*The text is written in September 2008 for the **http://groups.google.com/group/mor4ansys** group.*

*Dynamics of Very High Dimensional Systems* by Earl H. Dowell, Deman Tang, 2003

The book is pretty systematic and it uses modal analysis as the basic tool. This is what I am actually missing, as I am not a mechanical engineer. I am considering reading it more carefully, as it may help me to understand engineers better. It should be especially mentioned that the authors consider reduced order modeling and reduced models in the book.

My current problem is that I do not understand why mechanical engineers are so fixed on mode superposition. From the model reduction viewpoint this is not the best method and this one can easily observe in the work of mathematicians. They just do not consider it seriously. The reason is simple – modal superposition does not work for most dynamic systems, to name a few: an electrical circuit, a thermal system, an advective-convective problem and so on.

Actually I know only one case where mode superposition works – structural mechanics. Yet, this is the background for many engineers and they seem do not want to believe that there could be something better as mode superposition. I have observed it many times. It is enough to mention that I know a model reduction method that is better than mode superposition. After that a person looses the interest to the talk completely. Presumably he thinks – one more nuts.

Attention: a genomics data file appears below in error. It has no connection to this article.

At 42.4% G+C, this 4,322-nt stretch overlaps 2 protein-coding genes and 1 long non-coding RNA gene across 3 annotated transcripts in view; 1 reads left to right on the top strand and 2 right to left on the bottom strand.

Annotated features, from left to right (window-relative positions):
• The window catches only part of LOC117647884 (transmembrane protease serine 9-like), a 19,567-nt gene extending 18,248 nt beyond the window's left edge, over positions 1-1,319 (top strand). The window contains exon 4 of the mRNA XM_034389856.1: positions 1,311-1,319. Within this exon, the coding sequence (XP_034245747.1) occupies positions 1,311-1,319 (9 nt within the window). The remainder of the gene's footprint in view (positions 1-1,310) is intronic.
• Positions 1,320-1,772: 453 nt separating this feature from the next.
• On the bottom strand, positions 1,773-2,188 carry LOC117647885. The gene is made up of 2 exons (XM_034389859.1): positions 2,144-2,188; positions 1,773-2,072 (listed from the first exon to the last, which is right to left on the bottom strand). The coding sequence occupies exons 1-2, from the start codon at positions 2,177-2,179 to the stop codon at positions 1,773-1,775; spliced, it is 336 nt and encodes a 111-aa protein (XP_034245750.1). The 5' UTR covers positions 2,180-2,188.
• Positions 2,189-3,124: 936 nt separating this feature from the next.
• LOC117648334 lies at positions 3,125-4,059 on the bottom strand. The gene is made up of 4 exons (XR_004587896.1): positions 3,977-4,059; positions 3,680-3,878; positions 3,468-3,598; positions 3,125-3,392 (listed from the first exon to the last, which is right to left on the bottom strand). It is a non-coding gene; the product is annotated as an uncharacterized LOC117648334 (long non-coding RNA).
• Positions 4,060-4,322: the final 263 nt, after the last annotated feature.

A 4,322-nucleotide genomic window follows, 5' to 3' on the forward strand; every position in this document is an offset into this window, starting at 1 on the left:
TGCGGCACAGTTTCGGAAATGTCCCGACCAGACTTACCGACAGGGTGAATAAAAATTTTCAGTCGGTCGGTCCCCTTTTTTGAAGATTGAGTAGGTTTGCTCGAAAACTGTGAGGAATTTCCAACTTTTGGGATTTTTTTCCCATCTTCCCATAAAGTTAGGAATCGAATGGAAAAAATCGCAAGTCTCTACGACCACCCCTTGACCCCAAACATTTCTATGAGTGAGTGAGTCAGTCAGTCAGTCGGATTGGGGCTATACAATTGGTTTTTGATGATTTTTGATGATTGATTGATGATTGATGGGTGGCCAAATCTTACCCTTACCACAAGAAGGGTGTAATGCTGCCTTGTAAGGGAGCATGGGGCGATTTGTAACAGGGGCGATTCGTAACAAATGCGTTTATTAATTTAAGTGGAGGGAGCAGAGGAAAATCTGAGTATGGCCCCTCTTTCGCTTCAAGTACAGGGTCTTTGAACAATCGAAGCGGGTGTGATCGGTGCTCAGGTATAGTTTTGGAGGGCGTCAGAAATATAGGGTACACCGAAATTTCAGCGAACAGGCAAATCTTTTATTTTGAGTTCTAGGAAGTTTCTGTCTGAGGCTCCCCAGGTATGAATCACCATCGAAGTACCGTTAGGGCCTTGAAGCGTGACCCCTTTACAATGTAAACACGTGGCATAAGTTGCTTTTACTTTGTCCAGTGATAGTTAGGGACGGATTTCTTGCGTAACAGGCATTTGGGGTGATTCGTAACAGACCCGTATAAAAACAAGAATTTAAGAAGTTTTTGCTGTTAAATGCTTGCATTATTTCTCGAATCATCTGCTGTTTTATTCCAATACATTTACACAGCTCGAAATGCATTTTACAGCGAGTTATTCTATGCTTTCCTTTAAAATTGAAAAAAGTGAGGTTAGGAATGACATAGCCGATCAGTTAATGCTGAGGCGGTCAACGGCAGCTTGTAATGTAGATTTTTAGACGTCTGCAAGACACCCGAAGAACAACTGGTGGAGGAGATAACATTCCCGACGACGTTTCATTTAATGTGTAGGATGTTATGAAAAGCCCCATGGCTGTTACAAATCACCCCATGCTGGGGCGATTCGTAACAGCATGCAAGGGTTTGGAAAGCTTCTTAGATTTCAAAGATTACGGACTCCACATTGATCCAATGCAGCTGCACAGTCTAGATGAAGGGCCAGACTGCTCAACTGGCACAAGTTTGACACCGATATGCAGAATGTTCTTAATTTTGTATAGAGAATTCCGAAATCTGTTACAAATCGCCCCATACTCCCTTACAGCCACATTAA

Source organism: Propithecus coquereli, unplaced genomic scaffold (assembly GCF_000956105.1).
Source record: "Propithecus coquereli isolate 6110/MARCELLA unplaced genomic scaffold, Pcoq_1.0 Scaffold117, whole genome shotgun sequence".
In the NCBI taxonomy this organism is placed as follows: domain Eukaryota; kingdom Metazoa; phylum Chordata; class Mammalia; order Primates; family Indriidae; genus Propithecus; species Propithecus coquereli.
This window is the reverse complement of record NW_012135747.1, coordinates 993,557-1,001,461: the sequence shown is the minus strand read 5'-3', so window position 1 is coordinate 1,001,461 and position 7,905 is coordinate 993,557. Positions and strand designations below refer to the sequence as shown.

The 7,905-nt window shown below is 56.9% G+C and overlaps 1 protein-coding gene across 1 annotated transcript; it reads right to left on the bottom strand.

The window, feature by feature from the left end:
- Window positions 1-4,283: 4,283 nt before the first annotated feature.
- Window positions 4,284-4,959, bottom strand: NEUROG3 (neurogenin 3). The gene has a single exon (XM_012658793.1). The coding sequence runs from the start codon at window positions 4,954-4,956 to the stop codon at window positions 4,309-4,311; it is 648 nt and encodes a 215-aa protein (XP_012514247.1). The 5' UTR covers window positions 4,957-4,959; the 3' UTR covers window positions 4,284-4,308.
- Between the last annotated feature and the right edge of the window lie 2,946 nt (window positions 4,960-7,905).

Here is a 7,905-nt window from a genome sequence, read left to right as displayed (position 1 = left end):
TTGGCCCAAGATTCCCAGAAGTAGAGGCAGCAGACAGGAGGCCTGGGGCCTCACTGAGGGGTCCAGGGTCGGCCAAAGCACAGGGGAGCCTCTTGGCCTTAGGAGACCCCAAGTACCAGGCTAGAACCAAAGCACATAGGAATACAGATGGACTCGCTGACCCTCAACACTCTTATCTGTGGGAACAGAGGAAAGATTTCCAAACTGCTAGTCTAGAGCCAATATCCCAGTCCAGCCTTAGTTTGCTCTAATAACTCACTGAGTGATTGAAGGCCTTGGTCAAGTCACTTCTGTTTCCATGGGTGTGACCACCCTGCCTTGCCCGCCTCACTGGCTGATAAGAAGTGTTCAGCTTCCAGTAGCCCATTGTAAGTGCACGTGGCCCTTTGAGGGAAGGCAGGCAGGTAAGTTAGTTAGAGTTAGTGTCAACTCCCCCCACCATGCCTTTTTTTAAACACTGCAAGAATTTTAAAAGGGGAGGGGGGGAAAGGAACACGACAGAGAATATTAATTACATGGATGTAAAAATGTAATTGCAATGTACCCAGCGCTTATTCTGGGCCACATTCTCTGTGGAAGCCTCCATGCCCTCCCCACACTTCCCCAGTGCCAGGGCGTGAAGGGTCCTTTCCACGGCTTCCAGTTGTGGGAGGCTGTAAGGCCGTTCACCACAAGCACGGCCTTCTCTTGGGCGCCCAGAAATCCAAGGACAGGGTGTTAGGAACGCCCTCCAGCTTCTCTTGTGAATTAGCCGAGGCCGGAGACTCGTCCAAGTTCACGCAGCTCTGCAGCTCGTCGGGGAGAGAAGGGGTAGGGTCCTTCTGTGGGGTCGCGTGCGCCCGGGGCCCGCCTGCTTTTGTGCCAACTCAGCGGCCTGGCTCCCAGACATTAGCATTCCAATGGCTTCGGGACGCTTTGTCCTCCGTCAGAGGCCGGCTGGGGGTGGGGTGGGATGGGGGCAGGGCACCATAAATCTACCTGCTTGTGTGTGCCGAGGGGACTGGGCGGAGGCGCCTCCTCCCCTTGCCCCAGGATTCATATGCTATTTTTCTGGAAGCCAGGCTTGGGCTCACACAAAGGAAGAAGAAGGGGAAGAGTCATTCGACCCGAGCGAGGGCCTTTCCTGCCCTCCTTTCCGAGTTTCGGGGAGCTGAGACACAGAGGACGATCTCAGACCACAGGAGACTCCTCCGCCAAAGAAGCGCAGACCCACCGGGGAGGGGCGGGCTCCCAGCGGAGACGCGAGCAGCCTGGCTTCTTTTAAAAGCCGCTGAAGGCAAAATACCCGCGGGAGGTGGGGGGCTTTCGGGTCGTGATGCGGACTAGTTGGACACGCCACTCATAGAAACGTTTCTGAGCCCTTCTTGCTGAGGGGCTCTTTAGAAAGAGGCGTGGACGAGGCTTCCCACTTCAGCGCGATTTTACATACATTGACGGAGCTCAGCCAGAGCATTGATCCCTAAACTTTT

I should confess that mode superposition has one strong advantage. The method does not depend on the load vector and the reduced model is based only on system matrices. On the other hand, model reduction based on Krylov subspaces is faster and more accurate. However here it is necessary to limit the excitation to a few load vectors.

Back to the book. It looks really good. What I could additionally recommend after that is the Antoulas book *Approximation of Large-Scale Dynamical Systems*

One can see clearly a gap. In the Antoulas book there are just a couple of pages about mode superposition and in the book in the subject mode superposition plays the major role. I guess that what is missing is the understanding why actually mode superposition works for mechanical models. I mean that the system matrices describing a mechanical model seem to posses some special mathematical properties and it would be good to define them explicitly. After all structural models are met most often in engineering and even this is a special case, it is very important one.

Well, if we make one step from pure structural mechanics, then mode superposition does not work, as I have already said. A good example is modeling of fluid-structural interaction considered in the book in subject. In this case, the model reduction based on Krylov subspaces is just better – see Srini’s thesis

http://modelreduction.com/Applications/Acoustics.html

at the bottom of the page.

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